Each month, One Green Planet tracks major legal developments that are improving (or, in some instances, threatening) the lives and well-being of animals.

October 2022 was a busy month for animal law. The Supreme Court of the United States heard arguments in two cases with direct impacts on animals. Tofurky successfully challenged a “Tag-Gag” law in Arkansas. But the most exciting win came in a small, criminal trial in rural Utah, where a jury acquitted animal activists for rescuing two baby pigs.

1. Utah Jury Acquits Activists for Rescuing Baby Pigs

In 2017, Direct Action Everywhere (DxE) investigated a facility owned by Smithfield/WH Group, the world’s largest pork producer.  The footage documents “row after row of mother pigs crammed inside gestation crates barely bigger than their bodies,” and “piles of dead piglets covered in their mothers’ feces.”  In the process of investigating, the DxE activists rescued two baby pigs—both on the verge of dying.  The investigation, as covered by the New York Times, became known as “Operation Deathstar.”

Source: Direct Action Everywhere – DxE/YouTube

“Operation Deathstar” blew up in the media when the FBI started searching for the two missing piglets–whose economic value was, at most, $42.50.  It blew up further when, shortly after, Utah prosecutors charged the activists with a slew of criminal offenses.

The case, leading up to the trial, is an exciting story in itself.  The prosecution dropped several charges before trial–most notably, a charge that required the prosecution to prove disruption of a “lawful” operation.  The activists argued that they were not guilty of the charges because Smithfield’s operation was not lawful–and they demanded documents about Smithfield to prove as much.  The prosecution backed down, likely to conceal evidence of Smithfield’s operations.

Nevertheless, at trial, the activists faced charges of theft and felony burglary.  Both activists faced notable prison sentences for these charges.  And the judge made the trial an uphill battle for the activists, precluding them from entering their videos as evidence—or even from discussing the horrors of Smithfield’s operations—to explain their motives.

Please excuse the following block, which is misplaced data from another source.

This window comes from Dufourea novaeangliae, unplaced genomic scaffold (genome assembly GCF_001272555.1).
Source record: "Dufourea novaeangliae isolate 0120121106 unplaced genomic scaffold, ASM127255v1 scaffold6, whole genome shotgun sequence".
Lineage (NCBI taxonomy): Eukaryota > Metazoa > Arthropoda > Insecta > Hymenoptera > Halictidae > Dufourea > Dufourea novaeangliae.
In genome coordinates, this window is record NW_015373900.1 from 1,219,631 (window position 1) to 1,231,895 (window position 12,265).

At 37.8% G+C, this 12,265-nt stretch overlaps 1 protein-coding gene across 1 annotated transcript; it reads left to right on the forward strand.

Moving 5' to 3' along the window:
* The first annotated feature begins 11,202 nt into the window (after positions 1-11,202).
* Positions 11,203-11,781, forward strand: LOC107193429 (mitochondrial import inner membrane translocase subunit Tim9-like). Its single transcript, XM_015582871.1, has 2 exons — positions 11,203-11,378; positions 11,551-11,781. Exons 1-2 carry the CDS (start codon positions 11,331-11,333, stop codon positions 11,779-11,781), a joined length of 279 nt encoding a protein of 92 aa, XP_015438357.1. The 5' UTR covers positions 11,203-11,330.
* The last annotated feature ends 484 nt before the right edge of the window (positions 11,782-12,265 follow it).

Despite this handicap, Wayne Hsiung, who defended himself at trial, appealed to the jury’s morals.  Of course, he offered legal reasons for the jury to acquit him.  He explained that, as a legal matter, he did not commit a crime because he did not have an “intent” to steal–just to capture footage and to rescue dying animals.  And he explained that, also as a legal matter, he did not commit a crime because the pigs he stole had no economic value–they were dying, and if anything, could have spread disease and lost money for Smithfield.  But the point Wayne hammered home was that saving dying piglets was not a crime.  It was an act of compassion.  And he kept faith that a judge or jury can almost always find a legal path to the correct moral outcome.

You can watch a piece of Wayne’s closing statement here.

The jury deliberated for eight hours.  Then, in a beautiful and shocking moment, they acquitted the activists.

2. Supreme Court Hears Prop 12 Argument

On October 11, 2022, the Supreme Court heard an argument in National Pork Producers Council v. Ross, one of the rare animal welfare cases to reach the Court.  You can read more about that case here. In short, the Justices will resolve whether California’s “Prop 12” violates the Constitution.  Prop 12 prohibits the sale of pork in California if sows were confined in cruel conditions–namely gestation crates.  The consensus in the legal community seems to be that, based on the argument, it’s difficult to predict the outcome of the case.  When the opinion comes down, you can read about it here on One Green Planet.

3. Supreme Court Hears Argument About the Clean Water Act

On the same day as the Prop 12 argument, the Supreme Court heard another huge case for animals.  This case, Sackett v. Environmental Protection Agency, will determine the scope of the Clean Water Act.

The Clean Water Act is one of the nation’s strongest environmental protections.  Its broad purpose is to restore and maintain the chemical, physical and biological integrity of the Nation’s waters.  And maintaining clean waters is necessary to protect the wildlife that depends on these waters for survival.

Sackett will decide which wetlands are covered by the Clean Water Act’s protections.

4. Tofurky Wins Battle Over Arkansas Tag-Gag Law

Tag-Gag laws are laws that censor the speech of vegan companies.  For the most part, these laws restrict the companies’ use of words like “beef” or “milk”–words traditionally associated with animal products. The restrictions make it incredibly hard for companies to market plant-based products.  (Imagine trying to market a plant-based replacement for “shrimp” if you couldn’t use the word shrimp!)  You can read about more Tag-Gag laws here, here, and here on One Green Planet.  Arkansas is one state with a Tag-Gag law, and last month, a court held that the law violated Tofurky’s right to commercial speech under the First Amendment.

For previous Animal Law Updates on One Green Planet:

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